Here, we can see that when high income individuals think about healthy food, there is a core story around home-made and associated words such as vegetables and organic. If you’re creating health food products marketed at high-income individuals, messaging and imagery that emphasizes home-made and any potential vegetable ingredients of the product will particularly resonate with this audience.
“I imagine I’d make a list before I shop. Make sure I have lots of fresh vegetables, meat and fish for healthy home cooked recipes, full of natural goodness. I’d meal plan the week and go from there, using store cupboard ingredients to help me cook healthy meals.”
Using these maps we can model how a highly positive consumer story by breaking it down into narrative steps. Below shows the most positive stories which can be triggered amongst high-net-worth individuals. Demonstrating that talking about healthy food being home-made can be highly positive as it will lead to further positive associations.
System 3 Narrative Chain: High Income
In contrast when we look at low income, we see a totally different story of associations inside the imaginations of this demographic. We can see a sub story being told with strong associations with price, such as good-value and cheap. This means that whilst high income individuals may think about homemade goods when they think of health, lower income individuals are creating stories based on the perception that healthy eating could be better value financially.
System 3 Map: Low Income
The narrative story shows us that marketeers will get better results by emphasizing the ability to eat healthily for less money rather than focusing on the organic and homemade associations with healthy food. What’s more, if we look at the narrative chain, we can see that ‘red meat’ is a feature of healthy associations in this segment. For low income individuals red meat is seen as real food and a healthier choice than processed options.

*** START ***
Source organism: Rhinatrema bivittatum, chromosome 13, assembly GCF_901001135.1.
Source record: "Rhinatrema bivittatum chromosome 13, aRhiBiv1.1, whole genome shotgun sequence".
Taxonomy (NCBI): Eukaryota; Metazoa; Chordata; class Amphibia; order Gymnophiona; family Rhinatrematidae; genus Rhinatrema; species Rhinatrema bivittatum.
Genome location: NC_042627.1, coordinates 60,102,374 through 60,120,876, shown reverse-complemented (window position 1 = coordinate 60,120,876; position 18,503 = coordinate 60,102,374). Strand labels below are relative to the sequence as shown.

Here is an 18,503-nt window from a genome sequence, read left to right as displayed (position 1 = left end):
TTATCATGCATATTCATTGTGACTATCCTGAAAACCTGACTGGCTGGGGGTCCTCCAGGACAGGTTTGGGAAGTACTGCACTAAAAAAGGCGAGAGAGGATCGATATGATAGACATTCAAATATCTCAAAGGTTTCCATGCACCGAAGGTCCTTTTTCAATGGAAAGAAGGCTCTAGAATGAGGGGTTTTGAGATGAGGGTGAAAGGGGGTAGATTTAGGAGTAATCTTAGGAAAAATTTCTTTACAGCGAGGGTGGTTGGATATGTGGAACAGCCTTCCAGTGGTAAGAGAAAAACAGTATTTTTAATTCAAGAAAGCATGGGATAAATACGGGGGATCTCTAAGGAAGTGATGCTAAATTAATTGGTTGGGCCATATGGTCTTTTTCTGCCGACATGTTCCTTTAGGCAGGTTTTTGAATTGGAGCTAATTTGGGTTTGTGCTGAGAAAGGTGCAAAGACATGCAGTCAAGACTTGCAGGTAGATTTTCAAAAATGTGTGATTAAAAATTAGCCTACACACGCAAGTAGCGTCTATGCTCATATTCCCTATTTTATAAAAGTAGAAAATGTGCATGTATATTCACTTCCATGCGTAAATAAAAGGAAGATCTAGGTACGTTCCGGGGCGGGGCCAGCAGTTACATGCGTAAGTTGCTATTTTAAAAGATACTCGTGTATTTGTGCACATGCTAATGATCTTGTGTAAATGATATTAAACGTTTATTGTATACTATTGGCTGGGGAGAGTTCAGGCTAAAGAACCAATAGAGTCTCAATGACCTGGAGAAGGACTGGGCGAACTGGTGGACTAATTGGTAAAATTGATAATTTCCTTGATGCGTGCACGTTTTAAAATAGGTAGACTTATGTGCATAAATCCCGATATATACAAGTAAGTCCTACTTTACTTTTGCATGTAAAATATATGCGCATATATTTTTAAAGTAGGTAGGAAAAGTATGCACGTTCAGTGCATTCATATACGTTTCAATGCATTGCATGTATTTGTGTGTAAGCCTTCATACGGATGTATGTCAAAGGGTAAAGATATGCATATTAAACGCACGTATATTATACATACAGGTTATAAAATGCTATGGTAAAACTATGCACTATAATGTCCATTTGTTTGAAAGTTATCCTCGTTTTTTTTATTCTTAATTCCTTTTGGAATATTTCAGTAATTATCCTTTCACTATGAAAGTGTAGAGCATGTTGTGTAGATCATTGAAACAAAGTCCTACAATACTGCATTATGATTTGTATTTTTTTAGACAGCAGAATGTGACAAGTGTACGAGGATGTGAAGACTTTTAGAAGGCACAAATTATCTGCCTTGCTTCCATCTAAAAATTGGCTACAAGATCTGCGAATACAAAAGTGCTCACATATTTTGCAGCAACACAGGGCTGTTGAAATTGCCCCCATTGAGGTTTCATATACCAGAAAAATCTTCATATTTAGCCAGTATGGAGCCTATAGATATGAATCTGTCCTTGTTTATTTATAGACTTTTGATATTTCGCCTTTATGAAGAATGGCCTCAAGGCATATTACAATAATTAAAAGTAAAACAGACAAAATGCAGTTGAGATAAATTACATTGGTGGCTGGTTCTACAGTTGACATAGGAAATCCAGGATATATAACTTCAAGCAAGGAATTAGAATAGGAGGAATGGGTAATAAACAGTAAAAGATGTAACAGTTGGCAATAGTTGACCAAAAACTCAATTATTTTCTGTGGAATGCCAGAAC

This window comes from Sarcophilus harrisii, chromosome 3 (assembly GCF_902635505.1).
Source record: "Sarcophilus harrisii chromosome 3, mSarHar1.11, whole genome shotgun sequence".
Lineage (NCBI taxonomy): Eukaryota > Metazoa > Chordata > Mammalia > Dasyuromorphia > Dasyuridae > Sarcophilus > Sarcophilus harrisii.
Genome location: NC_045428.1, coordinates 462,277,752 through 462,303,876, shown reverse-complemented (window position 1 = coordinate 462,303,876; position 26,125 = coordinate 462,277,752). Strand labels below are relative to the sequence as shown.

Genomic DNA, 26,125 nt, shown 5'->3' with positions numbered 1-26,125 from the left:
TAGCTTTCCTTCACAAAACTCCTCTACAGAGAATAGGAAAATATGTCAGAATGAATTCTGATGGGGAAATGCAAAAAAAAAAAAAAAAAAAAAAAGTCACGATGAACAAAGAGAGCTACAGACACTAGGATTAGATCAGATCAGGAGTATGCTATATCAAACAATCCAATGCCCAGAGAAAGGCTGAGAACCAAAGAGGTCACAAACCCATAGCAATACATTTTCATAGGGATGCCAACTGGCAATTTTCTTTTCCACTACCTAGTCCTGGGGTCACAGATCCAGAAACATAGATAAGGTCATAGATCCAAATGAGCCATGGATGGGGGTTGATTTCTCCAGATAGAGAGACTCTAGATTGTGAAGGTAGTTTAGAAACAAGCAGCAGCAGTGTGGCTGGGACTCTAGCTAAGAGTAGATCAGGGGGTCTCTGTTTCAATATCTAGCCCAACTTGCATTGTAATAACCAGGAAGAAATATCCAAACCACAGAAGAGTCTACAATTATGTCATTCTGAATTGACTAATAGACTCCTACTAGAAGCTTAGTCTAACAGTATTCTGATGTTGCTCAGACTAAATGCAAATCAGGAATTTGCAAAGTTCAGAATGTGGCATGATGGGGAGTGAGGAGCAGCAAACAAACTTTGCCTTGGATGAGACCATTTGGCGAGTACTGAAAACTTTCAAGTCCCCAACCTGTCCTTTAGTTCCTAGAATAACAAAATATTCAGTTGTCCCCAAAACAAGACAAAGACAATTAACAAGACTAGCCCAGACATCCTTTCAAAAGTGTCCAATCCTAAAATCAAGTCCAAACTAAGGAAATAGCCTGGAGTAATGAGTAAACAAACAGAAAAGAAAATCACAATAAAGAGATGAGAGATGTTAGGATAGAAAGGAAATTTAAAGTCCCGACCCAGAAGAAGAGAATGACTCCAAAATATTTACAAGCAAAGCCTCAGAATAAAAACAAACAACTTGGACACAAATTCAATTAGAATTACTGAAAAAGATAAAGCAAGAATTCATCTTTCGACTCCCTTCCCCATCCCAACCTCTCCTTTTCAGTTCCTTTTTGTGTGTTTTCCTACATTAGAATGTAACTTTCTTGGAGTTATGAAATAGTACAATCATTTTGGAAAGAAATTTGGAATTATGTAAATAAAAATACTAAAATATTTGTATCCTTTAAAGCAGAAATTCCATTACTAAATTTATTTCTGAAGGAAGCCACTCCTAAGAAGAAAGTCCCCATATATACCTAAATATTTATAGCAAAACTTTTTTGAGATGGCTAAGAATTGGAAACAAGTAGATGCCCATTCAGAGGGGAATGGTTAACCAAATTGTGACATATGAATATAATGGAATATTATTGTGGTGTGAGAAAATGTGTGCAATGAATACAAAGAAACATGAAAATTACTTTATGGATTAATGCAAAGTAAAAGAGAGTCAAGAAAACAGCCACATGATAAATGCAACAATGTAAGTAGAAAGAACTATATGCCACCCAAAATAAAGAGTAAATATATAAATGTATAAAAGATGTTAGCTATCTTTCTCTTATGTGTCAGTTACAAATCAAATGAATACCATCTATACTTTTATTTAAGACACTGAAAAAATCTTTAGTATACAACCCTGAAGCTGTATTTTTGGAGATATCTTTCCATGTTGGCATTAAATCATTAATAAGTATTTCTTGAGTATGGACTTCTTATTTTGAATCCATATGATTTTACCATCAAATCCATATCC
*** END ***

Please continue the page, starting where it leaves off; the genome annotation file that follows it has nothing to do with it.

“The same as I usually buy, no fake foods, i.e. no plant based lookalike nonsense; the kind of food that provides a satisfying blend of taste, value, no waste, nutrition, ease of use, tradition.”
At its core it’s not too dissimilar to the home-made associations we see for high-income individuals, but the associations and the words and imagery that resonate with this segment will be different.
System 3 Narrative Chain: Low Income
The key to understanding consumer behavior is in with the stories they tell about themselves, their lives, and experiences. Sometimes core concepts might be similar, but what that concept means and what is associated in their sub-conscious is different and nuanced. At Irrational Agency, we use system 3 maps to uncover these hidden stories among different demographics whether it be income levels, age or gender groups. The next time you tell a customer how ‘healthy’ a product is, you may want to remember that this phrasing could fit into different kinds of consumer stories. Ultimately, you should be asking yourself, what story do you want to tell with your product and what communication is going to make sure you can tell it.
For more information on how this tool and others from Irrational Agency can help align your advertising dollars, marketing messages, and business decisions around trending topics like health and wellness, get in touch.